The Festival of Nature returns on the weekend and will be bigger, better and wilder than ever, featuring a range of exciting events across Bristol.
The centrepiece of the Festival of Nature is the Wild Weekend, the UK’s biggest free celebration of the natural world with two days of free interactive activities and live entertainment across Bristol’s Harbourside on 14 and 15 June.
Featuring over 100 organisations, the weekend gives wildlife-lovers of all ages a unique opportunity to discover and enjoy the natural world in the heart of the city.
With a line-up of hands-on activities, fascinating talks, live entertainment, a market bursting with local produce and much more, the weekend is expected to attract over 12,000 people to Bristol’s Harbourside.
Some exciting new additions to the weekend include the Explorer Dome portable planetarium, Soapbox Science and a specially created wildlife garden, alongside returning favourites including the BBC Natural History Unit, who will be giving visitors the chance to find out if they have what it takes to be a wildlife presenter and North Somerset Butterfly House, who will install their immersive pop-up butterfly garden.
There will also be a chance to learn about bumble bees, discover endangered species, view the sun close up with the Bristol Astronomical Society and At-Bristol and come face-to-face with animals including peregrine falcons and eels.
The new Festival Talks Tent in the Amphitheatre will host a line-up of free speakers throughout the weekend, with topics as diverse as robots vs animals, life on mars and the northern lights and speakers ranging from BBC presenters Monty Halls, Doug Allan and Miranda Krestovnikoff to local experts.
Visitors will get the chance to meet Monkey Planet presenter George McGavin and join Andy’s Dinosaur Adventures’ Andy Day for a dinosaur rap. In the week preceding the Wild Weekend there will be a number of other wildlife events taking place across Bristol, kicking off this Saturday 7 June with Made in Bristol, a chance to meet the makers of some of the BBC’s top wildlife programmes and find out how Bristol became the Hollywood of wildlife filmmaking.
Hosted by award winning wildlife filmmaker Brian Leith, speakers will include the Creative Director of the BBC Natural History Unit Mike Gunton.
As part of the festival the Australian academic and journalist Germaine Greer will present a must-see lecture on the environment, the fate of the planet and her complex love affair with her home country at At-Bristol on 12 June, in partnership with the Bristol Festival of Ideas.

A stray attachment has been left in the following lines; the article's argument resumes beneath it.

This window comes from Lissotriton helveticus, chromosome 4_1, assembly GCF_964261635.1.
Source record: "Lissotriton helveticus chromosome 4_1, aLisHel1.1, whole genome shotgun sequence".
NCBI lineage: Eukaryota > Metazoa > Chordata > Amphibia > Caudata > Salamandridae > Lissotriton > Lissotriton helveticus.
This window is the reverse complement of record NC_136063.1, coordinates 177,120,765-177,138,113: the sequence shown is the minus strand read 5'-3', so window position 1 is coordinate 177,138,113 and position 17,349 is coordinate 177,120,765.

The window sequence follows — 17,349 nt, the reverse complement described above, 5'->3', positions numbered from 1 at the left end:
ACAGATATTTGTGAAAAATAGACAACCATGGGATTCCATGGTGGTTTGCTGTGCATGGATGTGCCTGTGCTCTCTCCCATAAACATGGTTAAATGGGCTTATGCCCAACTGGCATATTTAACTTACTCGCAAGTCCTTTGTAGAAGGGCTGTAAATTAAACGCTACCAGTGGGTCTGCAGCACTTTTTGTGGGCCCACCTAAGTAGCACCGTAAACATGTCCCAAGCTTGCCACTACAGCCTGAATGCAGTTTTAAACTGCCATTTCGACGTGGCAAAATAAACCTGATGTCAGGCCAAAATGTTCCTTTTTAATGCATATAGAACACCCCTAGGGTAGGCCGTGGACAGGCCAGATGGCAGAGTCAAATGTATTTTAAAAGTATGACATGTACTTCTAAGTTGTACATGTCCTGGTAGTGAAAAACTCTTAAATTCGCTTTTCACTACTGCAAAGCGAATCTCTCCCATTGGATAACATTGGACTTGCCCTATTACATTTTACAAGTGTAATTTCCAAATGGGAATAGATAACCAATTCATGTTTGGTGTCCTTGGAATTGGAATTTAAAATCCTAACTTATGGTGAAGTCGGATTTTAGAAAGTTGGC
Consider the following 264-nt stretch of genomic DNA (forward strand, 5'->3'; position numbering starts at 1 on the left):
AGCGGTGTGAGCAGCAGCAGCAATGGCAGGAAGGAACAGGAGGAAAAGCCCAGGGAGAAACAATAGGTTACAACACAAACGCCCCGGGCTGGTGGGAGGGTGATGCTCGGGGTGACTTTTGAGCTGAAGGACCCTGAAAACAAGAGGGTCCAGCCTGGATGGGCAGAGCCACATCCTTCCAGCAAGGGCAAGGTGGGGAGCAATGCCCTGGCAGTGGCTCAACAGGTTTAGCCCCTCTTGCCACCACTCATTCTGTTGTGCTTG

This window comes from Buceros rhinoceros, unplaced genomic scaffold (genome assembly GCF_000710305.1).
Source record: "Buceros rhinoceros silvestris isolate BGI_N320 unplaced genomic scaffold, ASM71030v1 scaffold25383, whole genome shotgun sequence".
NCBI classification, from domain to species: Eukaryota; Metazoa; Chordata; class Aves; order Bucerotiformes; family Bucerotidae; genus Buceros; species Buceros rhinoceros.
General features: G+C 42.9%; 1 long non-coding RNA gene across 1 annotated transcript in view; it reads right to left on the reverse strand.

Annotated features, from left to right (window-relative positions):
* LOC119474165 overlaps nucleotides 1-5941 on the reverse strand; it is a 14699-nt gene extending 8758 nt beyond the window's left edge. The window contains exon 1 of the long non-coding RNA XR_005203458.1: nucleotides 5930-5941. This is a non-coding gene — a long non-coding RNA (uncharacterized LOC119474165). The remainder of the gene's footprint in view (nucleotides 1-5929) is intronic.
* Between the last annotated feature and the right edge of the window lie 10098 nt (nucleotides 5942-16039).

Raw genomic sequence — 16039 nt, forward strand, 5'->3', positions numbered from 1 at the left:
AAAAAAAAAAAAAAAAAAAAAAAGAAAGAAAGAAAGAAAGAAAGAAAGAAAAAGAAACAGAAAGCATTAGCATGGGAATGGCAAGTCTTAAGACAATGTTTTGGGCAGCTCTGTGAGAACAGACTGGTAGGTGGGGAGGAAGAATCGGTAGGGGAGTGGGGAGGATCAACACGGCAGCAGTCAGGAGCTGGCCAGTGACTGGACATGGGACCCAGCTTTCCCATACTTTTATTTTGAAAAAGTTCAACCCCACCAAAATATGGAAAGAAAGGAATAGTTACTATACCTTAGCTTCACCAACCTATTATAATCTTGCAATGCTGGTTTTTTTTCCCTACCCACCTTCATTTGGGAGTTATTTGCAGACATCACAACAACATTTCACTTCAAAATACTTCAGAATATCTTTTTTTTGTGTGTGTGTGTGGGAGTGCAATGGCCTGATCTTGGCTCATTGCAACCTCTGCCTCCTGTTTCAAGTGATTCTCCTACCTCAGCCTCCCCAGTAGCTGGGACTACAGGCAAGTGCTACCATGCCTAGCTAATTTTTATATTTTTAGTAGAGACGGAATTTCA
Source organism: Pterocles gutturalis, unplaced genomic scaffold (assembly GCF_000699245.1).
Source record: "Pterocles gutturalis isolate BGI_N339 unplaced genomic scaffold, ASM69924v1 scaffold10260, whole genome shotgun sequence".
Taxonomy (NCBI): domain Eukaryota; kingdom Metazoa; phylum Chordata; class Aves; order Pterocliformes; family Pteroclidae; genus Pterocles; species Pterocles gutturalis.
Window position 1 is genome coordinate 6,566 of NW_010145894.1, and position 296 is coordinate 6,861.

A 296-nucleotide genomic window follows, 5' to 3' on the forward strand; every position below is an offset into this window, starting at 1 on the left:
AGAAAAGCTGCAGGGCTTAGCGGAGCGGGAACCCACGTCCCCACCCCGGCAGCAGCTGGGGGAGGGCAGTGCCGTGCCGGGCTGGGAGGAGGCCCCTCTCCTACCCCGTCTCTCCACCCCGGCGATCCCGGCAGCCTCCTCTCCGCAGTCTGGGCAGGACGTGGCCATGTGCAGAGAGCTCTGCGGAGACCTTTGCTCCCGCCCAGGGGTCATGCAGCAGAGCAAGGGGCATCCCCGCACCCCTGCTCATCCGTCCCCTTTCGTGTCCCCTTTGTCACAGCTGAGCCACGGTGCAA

The Festival of Nature will present two evenings of spoken word and poetry performances on Friday 13 and Saturday 14 June featuring leading international writers responding to the impact of climate change. BIOSPHERE: Climate Change and the Planet on Friday and BIOSPHERE: Cimate Change and people on Saturday will feature poets from Jamaica, Canada, Uganda alongside nationally recognised poets from the UK and Bristol favourites, all performing new work and existing pieces at the Watershed.
There will a lunchtime talk by the BBC Natural History Unit’s Liz White on The State of the Sea at the RWA on 12 June, about her career as a filmmaker specialising in underwater direction and her previous work as a scientist on-board ocean-going research ships. Following the talk there will be a guided tour of the RWA’s Power of the Sea exhibition by gallery staff.
Savita Custead, Chief Executive, Bristol Natural History Consortium which organises the festival says: “After ten years of celebrating the natural world in Bristol through the Wild Weekend, we are really excited to diversify our range of events and offer a fantastic range of experiences for wildlife enthusiasts of all ages. “With poetry, talks and arts events running across Bristol over the next ten days, there really is something for everyone and the Festival of Nature is all set to be bigger, better and wilder than ever before.”
Community events are taking place throughout the summer across Bristol, which will invite the public to explore their local patch and discover wildlife with a programme of exciting free events across the city’s green spaces, including the Three Brooks BioBlitz in Bradley Stoke on 4 and 5 July.
The majority of events are free to enter, but some may require advance booking so visit www.festivalofnature.org for a full listing and more information.
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The Festival of Nature is an initiative of the Bristol Natural History Consortium, which is a charitable collaboration between 11 of the biggest natural history organisations in the city, and it is the strength of this partnership that has helped the festival to flourish for the past decade.
The current members of Bristol Natural History Consortium are Avon Wildlife Trust, BBC Natural History Unit, Bristol City Council, Bristol Zoo Gardens, Defra, National Trust, Natural England, RSPB, University of Bristol, University of the West of England and Wildscreen.
The Festival of Nature is supported by Bristol Water, IOP Publishing, At-Bristol, Heritage Lottery Fund, Clifton College, Science and Technology Facilities Council, UK Space Agency, Bath & North East Somerset Council, Velopost, Company of Biologists, Royal Society of Chemistry, British Ecological Society, Earth Timber Stone and The Ove Arup Foundation.
The Festival of Nature aims to:
- Inspire greater engagement with and action for nature through accessible, celebratory public events that attract new audiences and widen participation;
- Raise awareness of further opportunities to engage with and take action for nature;
- To recognise and enhance the region’s reputation as a leading centre for conservation, environmental research and public engagement with nature.